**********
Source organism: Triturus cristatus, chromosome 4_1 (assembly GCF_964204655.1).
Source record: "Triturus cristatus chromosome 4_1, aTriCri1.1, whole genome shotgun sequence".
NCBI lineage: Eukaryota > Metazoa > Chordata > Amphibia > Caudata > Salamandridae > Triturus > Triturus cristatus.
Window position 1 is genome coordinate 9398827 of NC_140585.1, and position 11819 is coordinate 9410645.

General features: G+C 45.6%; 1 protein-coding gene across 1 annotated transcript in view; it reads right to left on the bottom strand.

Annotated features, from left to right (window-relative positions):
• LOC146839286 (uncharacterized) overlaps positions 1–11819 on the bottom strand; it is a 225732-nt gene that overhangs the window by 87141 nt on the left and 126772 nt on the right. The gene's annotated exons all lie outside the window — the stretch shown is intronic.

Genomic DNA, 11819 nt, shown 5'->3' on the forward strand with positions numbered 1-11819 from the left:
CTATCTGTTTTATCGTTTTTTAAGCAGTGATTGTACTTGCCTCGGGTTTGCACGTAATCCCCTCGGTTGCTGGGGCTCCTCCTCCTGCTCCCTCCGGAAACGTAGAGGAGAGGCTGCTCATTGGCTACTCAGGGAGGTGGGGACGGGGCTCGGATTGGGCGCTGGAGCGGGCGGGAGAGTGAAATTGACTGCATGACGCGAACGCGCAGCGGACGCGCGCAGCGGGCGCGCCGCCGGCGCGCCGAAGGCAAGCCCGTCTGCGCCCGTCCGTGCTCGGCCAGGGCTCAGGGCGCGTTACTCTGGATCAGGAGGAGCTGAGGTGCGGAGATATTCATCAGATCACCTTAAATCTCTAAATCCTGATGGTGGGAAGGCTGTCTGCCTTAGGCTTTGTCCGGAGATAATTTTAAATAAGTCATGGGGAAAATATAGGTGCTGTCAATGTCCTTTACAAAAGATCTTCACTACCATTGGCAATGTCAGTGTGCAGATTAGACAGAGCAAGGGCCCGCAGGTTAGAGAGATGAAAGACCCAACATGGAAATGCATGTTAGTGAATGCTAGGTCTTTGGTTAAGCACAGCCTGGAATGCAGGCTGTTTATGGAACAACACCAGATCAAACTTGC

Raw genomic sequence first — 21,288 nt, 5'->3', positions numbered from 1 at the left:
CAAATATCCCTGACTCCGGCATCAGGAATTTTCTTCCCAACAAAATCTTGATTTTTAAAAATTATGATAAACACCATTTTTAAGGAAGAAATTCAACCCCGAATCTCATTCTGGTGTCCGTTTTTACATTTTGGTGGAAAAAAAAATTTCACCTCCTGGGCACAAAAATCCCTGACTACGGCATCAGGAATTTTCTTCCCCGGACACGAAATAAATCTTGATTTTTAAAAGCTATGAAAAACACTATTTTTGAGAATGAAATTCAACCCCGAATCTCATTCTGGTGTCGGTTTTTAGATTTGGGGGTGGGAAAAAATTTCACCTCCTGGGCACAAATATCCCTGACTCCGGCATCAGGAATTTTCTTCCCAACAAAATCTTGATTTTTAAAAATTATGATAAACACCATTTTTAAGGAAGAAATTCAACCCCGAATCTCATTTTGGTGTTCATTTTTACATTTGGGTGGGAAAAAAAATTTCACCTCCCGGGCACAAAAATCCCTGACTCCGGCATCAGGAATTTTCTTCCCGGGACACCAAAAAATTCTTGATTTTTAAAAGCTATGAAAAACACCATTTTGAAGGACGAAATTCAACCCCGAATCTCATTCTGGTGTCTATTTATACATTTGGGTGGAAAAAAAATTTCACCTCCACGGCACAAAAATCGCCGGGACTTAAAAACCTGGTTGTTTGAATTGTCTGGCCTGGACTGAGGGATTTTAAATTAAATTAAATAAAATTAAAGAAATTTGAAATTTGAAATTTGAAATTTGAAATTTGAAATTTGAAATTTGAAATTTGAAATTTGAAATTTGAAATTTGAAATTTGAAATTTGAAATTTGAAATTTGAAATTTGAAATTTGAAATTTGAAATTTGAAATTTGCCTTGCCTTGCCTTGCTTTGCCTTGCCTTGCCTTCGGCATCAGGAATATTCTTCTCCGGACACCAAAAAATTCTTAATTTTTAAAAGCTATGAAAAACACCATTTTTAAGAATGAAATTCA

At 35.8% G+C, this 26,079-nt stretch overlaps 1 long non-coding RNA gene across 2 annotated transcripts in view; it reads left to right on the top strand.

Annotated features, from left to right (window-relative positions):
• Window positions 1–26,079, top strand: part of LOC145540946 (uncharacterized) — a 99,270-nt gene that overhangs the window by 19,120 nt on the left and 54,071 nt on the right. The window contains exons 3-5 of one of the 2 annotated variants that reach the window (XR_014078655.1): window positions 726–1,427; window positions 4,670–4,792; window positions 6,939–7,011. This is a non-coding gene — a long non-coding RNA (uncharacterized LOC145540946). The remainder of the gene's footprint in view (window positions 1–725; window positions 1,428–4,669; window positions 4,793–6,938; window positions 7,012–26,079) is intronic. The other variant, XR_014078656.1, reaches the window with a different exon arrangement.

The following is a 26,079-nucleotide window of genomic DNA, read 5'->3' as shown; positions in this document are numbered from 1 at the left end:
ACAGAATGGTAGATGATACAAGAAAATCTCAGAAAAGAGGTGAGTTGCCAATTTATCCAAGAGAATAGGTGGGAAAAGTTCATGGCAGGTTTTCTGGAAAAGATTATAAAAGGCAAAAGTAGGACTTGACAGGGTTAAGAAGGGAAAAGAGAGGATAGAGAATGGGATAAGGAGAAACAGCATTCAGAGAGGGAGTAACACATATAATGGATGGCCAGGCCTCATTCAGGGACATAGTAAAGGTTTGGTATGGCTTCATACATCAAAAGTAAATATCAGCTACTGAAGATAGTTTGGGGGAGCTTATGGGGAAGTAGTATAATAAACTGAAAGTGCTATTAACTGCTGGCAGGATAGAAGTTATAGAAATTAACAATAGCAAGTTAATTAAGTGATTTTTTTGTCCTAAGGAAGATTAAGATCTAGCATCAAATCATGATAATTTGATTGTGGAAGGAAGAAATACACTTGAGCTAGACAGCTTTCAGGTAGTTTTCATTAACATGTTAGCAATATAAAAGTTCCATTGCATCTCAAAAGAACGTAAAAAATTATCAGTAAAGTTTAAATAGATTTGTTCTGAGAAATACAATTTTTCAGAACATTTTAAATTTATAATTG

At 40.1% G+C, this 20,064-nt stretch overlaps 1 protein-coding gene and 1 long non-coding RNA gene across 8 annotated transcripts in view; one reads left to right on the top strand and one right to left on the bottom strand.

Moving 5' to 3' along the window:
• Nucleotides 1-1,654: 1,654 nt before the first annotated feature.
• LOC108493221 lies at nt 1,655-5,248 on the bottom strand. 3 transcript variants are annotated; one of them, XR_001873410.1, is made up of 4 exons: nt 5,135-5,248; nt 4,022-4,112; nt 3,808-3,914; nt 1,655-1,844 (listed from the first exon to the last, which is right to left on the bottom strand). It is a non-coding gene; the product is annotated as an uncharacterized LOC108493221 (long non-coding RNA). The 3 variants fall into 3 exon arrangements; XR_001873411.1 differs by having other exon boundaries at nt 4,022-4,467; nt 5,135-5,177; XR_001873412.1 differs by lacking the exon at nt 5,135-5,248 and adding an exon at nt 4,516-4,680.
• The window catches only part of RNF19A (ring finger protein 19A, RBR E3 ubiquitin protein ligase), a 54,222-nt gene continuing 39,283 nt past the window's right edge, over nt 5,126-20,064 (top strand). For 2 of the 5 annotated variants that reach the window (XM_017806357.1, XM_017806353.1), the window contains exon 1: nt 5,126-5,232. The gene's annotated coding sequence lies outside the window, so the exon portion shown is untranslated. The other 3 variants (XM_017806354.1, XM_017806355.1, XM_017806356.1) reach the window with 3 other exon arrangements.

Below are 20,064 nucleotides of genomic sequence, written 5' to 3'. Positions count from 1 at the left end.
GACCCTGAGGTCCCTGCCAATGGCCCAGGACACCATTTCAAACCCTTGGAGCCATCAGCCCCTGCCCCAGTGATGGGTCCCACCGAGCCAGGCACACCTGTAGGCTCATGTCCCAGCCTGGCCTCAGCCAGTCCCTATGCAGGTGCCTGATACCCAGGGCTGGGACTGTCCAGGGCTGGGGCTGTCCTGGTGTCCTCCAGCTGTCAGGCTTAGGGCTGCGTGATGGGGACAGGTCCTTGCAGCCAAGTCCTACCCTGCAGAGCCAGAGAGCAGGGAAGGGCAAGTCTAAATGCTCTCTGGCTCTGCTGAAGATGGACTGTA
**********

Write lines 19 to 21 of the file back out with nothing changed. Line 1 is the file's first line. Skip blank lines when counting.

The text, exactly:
• Nucleotides 1-1,654: 1,654 nt before the first annotated feature.
• LOC108493221 lies at nt 1,655-5,248 on the bottom strand. 3 transcript variants are annotated; one of them, XR_001873410.1, is made up of 4 exons: nt 5,135-5,248; nt 4,022-4,112; nt 3,808-3,914; nt 1,655-1,844 (listed from the first exon to the last, which is right to left on the bottom strand). It is a non-coding gene; the product is annotated as an uncharacterized LOC108493221 (long non-coding RNA). The 3 variants fall into 3 exon arrangements; XR_001873411.1 differs by having other exon boundaries at nt 4,022-4,467; nt 5,135-5,177; XR_001873412.1 differs by lacking the exon at nt 5,135-5,248 and adding an exon at nt 4,516-4,680.
• The window catches only part of RNF19A (ring finger protein 19A, RBR E3 ubiquitin protein ligase), a 54,222-nt gene continuing 39,283 nt past the window's right edge, over nt 5,126-20,064 (top strand). For 2 of the 5 annotated variants that reach the window (XM_017806357.1, XM_017806353.1), the window contains exon 1: nt 5,126-5,232. The gene's annotated coding sequence lies outside the window, so the exon portion shown is untranslated. The other 3 variants (XM_017806354.1, XM_017806355.1, XM_017806356.1) reach the window with 3 other exon arrangements.